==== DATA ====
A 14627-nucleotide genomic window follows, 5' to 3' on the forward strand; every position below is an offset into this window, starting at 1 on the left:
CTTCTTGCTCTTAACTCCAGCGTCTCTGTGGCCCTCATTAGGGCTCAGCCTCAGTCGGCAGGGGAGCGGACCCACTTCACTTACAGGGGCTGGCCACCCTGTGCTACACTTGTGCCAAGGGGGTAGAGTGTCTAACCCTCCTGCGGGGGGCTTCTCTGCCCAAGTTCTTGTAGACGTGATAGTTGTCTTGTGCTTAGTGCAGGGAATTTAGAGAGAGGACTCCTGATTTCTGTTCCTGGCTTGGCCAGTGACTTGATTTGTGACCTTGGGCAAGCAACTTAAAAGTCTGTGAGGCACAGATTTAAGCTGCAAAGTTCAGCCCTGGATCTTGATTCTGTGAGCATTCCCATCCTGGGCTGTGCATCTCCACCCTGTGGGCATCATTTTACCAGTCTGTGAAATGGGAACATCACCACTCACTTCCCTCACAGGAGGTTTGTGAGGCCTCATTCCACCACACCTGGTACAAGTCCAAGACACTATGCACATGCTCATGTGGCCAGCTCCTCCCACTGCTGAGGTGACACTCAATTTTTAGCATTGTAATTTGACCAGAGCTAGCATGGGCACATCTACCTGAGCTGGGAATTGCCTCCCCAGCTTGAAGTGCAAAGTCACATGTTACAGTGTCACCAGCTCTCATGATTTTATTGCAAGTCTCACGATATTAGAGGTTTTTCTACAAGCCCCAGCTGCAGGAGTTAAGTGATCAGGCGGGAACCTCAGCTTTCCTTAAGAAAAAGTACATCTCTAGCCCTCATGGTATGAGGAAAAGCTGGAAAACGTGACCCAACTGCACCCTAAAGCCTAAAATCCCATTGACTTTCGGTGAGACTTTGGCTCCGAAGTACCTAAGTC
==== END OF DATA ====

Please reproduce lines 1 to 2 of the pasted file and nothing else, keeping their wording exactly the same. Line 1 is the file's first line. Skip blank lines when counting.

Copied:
A 14627-nucleotide genomic window follows, 5' to 3' on the forward strand; every position below is an offset into this window, starting at 1 on the left:
CTTCTTGCTCTTAACTCCAGCGTCTCTGTGGCCCTCATTAGGGCTCAGCCTCAGTCGGCAGGGGAGCGGACCCACTTCACTTACAGGGGCTGGCCACCCTGTGCTACACTTGTGCCAAGGGGGTAGAGTGTCTAACCCTCCTGCGGGGGGCTTCTCTGCCCAAGTTCTTGTAGACGTGATAGTTGTCTTGTGCTTAGTGCAGGGAATTTAGAGAGAGGACTCCTGATTTCTGTTCCTGGCTTGGCCAGTGACTTGATTTGTGACCTTGGGCAAGCAACTTAAAAGTCTGTGAGGCACAGATTTAAGCTGCAAAGTTCAGCCCTGGATCTTGATTCTGTGAGCATTCCCATCCTGGGCTGTGCATCTCCACCCTGTGGGCATCATTTTACCAGTCTGTGAAATGGGAACATCACCACTCACTTCCCTCACAGGAGGTTTGTGAGGCCTCATTCCACCACACCTGGTACAAGTCCAAGACACTATGCACATGCTCATGTGGCCAGCTCCTCCCACTGCTGAGGTGACACTCAATTTTTAGCATTGTAATTTGACCAGAGCTAGCATGGGCACATCTACCTGAGCTGGGAATTGCCTCCCCAGCTTGAAGTGCAAAGTCACATGTTACAGTGTCACCAGCTCTCATGATTTTATTGCAAGTCTCACGATATTAGAGGTTTTTCTACAAGCCCCAGCTGCAGGAGTTAAGTGATCAGGCGGGAACCTCAGCTTTCCTTAAGAAAAAGTACATCTCTAGCCCTCATGGTATGAGGAAAAGCTGGAAAACGTGACCCAACTGCACCCTAAAGCCTAAAATCCCATTGACTTTCGGTGAGACTTTGGCTCCGAAGTACCTAAGTC